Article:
U Jonas

Evangelisches Krankenhaus Oberhausen, Oberhausen, North Rhine-Westphalia, Germany

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Publications (550)1128.58 Total impact

  • [Show abstract] [Hide abstract]
    ABSTRACT: Endogenous peptides, such as vasoactive intestinal polypeptide (VIP), C-type natriuretic peptide (CNP), and bradykinin (BK), have been proposed to play a role in the female sexual arousal response by exerting relaxation of clitoral, labial, and vaginal smooth muscle. While the effects of endogenous peptides on the human male erectile tissue have already been described, only very few studies have been conducted to investigate the peptidergic control of female genital tissues, including the vagina. To elucidate the expression of mRNA specifically encoding for peptide receptors in the human vagina and the effects of VIP, CNP, and BK on the tension induced by endothelin-1 (ET-1) of isolated human vaginal wall smooth muscle. The production of cyclic adenosine monophosphate (cAMP) and cyclic guanosine monophosphate (cGMP) in response to exposure of the tissue to the peptides was also measured. The expression of mRNA encoding for receptor proteins specific for VIP, CNP, and BK were investigated by means of molecular biology (reverse transcriptase polymerase chain reaction [RT-PCR] analysis). Using the organ bath technique, the effects of VIP, CNP, and BK (0.1 nM to 1 µM) on the tension induced by 0.1 µM ET-1 of human vaginal strips were investigated. The tissue was also exposed to three different concentrations of VIP, CNP, and BK (0.01 µM, 0.1 µM, 1 µM) and the production of cAMP and cGMP determined by means of radioimmunoassays. Characterize the expression of peptide receptors in the human vagina and measure the relaxation exerted by BK, CNP, and VIP on the contraction induced by ET-1 of isolated human vaginal tissue. In addition, the effects of the peptides on the production of cAMP and cGMP were also elucidated. RT-PCR analysis revealed the expression of mRNA transcripts encoding for the VIP receptors VIP1R/vasoactive intestinal polypeptide receptor type 1 (VPAC1) and VIP2R/VPAC2, CNP receptors natriuretic peptide receptor type A (NPRA), natriuretic peptide receptor type B (NPRB) and natriuretic peptide receptor type C (NPRC), and BK receptor B2R. The tension induced by ET-1 was reversed by the peptides with the following rank order of efficacy: BK (21.7%) > VIP (20.9%) > CNP (13.3%). The relaxing effects of VIP and BK were paralleled by a 4.8-fold and fivefold increase in cAMP, while the production of cGMP was stimulated 38-fold and 119-fold in the presence of CNP or BK, respectively. Our results are in support of the hypothesis that endogenous peptides may contribute to the control of human vaginal smooth muscle tone through the involvement of the cyclic nucleotide-dependent pathways.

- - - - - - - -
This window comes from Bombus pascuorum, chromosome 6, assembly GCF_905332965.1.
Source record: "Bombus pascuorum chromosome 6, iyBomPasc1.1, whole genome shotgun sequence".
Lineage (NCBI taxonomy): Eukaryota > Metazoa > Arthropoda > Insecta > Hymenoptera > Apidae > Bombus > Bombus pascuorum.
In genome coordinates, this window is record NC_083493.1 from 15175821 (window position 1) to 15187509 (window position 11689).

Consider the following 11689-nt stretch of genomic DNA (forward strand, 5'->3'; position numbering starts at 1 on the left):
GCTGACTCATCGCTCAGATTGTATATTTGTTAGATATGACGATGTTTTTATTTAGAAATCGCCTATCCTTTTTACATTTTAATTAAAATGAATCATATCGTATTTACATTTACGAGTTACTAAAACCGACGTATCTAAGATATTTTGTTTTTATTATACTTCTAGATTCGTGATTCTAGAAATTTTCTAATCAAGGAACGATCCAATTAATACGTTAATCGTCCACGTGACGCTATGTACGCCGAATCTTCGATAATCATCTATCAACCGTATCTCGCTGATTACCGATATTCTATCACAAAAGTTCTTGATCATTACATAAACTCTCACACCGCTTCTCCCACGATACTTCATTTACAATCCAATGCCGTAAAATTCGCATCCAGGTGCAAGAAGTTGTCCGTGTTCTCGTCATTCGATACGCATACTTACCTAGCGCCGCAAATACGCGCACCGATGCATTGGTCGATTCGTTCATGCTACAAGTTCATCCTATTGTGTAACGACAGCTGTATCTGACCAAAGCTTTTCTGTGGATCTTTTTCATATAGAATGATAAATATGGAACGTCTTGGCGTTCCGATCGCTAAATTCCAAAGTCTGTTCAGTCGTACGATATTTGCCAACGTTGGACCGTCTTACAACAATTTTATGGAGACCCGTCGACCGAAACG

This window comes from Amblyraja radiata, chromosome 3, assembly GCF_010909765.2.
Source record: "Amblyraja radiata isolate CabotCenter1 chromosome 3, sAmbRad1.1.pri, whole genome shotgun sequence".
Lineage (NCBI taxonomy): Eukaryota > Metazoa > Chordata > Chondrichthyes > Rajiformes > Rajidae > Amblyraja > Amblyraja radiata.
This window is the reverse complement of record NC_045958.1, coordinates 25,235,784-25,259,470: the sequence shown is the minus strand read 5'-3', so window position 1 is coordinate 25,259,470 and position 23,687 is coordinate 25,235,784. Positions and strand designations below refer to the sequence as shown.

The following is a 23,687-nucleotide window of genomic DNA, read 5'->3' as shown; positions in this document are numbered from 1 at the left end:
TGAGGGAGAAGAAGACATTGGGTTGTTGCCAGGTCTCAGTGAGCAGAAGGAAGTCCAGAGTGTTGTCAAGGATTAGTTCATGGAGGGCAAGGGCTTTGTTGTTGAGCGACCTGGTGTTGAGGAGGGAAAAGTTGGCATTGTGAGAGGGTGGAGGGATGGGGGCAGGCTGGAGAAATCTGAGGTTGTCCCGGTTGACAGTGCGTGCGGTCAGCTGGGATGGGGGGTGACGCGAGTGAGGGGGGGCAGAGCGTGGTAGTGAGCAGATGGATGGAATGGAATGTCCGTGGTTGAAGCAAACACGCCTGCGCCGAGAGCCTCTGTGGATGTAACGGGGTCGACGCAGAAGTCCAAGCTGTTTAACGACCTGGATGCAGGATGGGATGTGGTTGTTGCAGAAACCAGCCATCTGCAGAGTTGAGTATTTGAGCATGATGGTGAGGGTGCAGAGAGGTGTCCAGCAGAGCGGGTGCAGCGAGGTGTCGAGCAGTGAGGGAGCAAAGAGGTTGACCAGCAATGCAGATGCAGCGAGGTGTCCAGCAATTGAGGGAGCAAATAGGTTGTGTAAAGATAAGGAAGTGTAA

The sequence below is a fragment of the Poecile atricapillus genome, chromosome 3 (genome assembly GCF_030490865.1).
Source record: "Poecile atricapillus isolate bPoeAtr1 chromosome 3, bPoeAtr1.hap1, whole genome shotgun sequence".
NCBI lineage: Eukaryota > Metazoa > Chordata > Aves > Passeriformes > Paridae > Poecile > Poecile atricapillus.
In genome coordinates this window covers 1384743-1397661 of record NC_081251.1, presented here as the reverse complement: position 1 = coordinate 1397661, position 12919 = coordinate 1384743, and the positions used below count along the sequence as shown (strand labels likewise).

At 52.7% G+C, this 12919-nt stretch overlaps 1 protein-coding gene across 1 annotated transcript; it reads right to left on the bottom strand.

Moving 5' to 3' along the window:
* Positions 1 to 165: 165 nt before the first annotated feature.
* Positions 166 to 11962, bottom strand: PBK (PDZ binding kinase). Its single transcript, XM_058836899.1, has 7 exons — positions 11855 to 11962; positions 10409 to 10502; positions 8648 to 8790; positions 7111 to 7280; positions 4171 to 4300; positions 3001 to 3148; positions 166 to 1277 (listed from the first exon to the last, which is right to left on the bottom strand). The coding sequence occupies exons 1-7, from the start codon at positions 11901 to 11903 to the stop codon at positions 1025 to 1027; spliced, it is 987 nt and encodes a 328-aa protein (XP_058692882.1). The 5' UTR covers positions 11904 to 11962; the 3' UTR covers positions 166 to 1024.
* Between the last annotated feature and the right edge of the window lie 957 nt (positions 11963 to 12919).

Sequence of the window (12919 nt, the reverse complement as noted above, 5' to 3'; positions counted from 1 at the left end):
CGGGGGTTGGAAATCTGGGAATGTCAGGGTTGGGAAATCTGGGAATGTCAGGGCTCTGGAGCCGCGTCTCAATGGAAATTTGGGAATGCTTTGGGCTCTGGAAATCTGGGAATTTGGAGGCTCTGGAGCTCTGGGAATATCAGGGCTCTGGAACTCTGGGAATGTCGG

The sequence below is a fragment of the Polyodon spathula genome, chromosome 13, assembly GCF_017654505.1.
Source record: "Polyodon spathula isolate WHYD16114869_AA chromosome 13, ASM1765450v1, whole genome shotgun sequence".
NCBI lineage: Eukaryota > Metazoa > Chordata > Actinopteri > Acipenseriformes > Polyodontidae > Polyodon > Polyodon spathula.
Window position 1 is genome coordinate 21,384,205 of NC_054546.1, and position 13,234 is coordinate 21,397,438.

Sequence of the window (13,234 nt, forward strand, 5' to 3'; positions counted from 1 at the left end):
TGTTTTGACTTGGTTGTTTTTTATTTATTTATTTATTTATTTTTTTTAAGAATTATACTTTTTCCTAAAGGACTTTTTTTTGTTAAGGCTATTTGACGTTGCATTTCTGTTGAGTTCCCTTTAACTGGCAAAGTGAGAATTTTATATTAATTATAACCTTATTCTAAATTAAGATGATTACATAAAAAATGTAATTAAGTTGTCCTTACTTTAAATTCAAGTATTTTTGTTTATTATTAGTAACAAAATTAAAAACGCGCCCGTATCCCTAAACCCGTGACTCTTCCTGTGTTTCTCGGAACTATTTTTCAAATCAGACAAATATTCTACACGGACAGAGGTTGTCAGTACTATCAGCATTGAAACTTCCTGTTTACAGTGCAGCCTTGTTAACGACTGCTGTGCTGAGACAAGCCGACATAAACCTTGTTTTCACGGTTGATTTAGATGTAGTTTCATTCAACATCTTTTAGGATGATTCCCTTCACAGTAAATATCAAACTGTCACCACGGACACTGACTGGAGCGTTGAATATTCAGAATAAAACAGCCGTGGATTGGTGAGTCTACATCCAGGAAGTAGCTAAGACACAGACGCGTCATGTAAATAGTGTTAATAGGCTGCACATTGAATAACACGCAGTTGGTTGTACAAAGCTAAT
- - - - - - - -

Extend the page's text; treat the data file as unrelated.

Journal of Sexual Medicine 01/2011; 8(1):35-43. · 3.51 Impact Factor
  • European Urology Supplements - EUR UROL SUPPL. 01/2010; 9(2):89-90.
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    ABSTRACT: To investigate the symptomatic and quality of life (QoL) response to treatment with tolterodine extended release (ER) in subgroups of male patients with Overactive Bladder Syndrome (OAB) and LUTS suggestive of non-obstructive benign prostatic hyperplasia (BPH) according to age, symptom severity, diabetes mellitus status, and concomitant treatment for LUTS. Patients treated with tolterodine ER 4 mg/day for OAB symptoms, alone or added to unsuccessful alpha-blocker treatment of > or =6 weeks duration, and presumed non-obstructive BPH (Q (max) > or = 15 ml/s) were observed for 12 weeks in a non-interventional study. Patients completed the International Prostate Symptom Score (IPSS) and Overactive Bladder Questionnaire (OAB-q) at baseline and after 12 weeks. 52.4% of 741 patients were aged < or =65 years; 4, 64, and 32% had mild, moderate, and severe symptoms, respectively, according to IPSS; 14% had diabetes mellitus, and in 42% tolterodine was added to alpha blockers. In the various subgroups, mean IPSS total scores improved by 2.8-11.1 points, IPSS QoL scores by 1.8-2.4 points, and all OAB-q subscores by more than 14 points. Only IPSS and OAB-q baseline scores had a relevant impact on changes during treatment, benefits were greatest in patients with more severe symptoms and bother. In men with symptoms of OAB and LUTS suggestive of non-obstructive BPH of all IPSS severity classes, aged < or =65 years or above, with or without concomitant diabetes or alpha-blockers, symptoms and QoL improved markedly during treatment with tolterodine ER.
    World Journal of Urology 12/2009; 28(3):353-7. · 2.89 Impact Factor
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    ABSTRACT: It has been suggested that serotonin re-uptake inhibitors (SRIs) may retard the ejaculatory response by acting directly on the seminal vesicle (SV) and ductus deferens smooth muscle. However, until now, only a very few experimental studies have investigated such potential local (peripheral) effects. To elucidate the effects of serotonin (5-HT) and the SRIs clomipramine, fluoxetine and imipramine on the tension induced by norepinephrine (NE) of isolated human SV smooth muscle, as well as on the production of tissue cyclic AMP and cyclic GMP. To measure the inhibition exerted by serotonin and SRIs clomipramine, fluoxetine, and imipramine on the contractile response of isolated SV tissue. In addition, the effects of the drugs on the turn-over of cyclic nucleotides cAMP and cGMP were also elucidated. The effects of the cumulative addition of serotonin and the SRIs clomipramine, fluoxetine and imipramine (1 nM-10 microM) on the tension induced by the alpha(1)-adrenoceptor agonist NE (10 microM) of SV strip preparations were studied using the organ bath technique. Cyclic AMP and cyclic GMP were measured by means of specific radioimmunoassays. The tension induced by NE was dose-dependently reversed by the drugs tested. The rank order of efficacy was: imipramine > or = fluoxetine > or = clomipramine > serotonin. Mean reversion of tension was measured between 66 +/- 6.6% and 52 +/- 6.6%. These effects were paralleled by a 1.3-fold to 2.7-fold increase in tissue cAMP in response to exposure to the drugs. In contrast, no significant enhancement in cGMP was noted. The findings, for the first time, present evidence that SRIs may antagonize the sympathetic contraction of SV smooth muscle via stimulation of tissue cyclic AMP.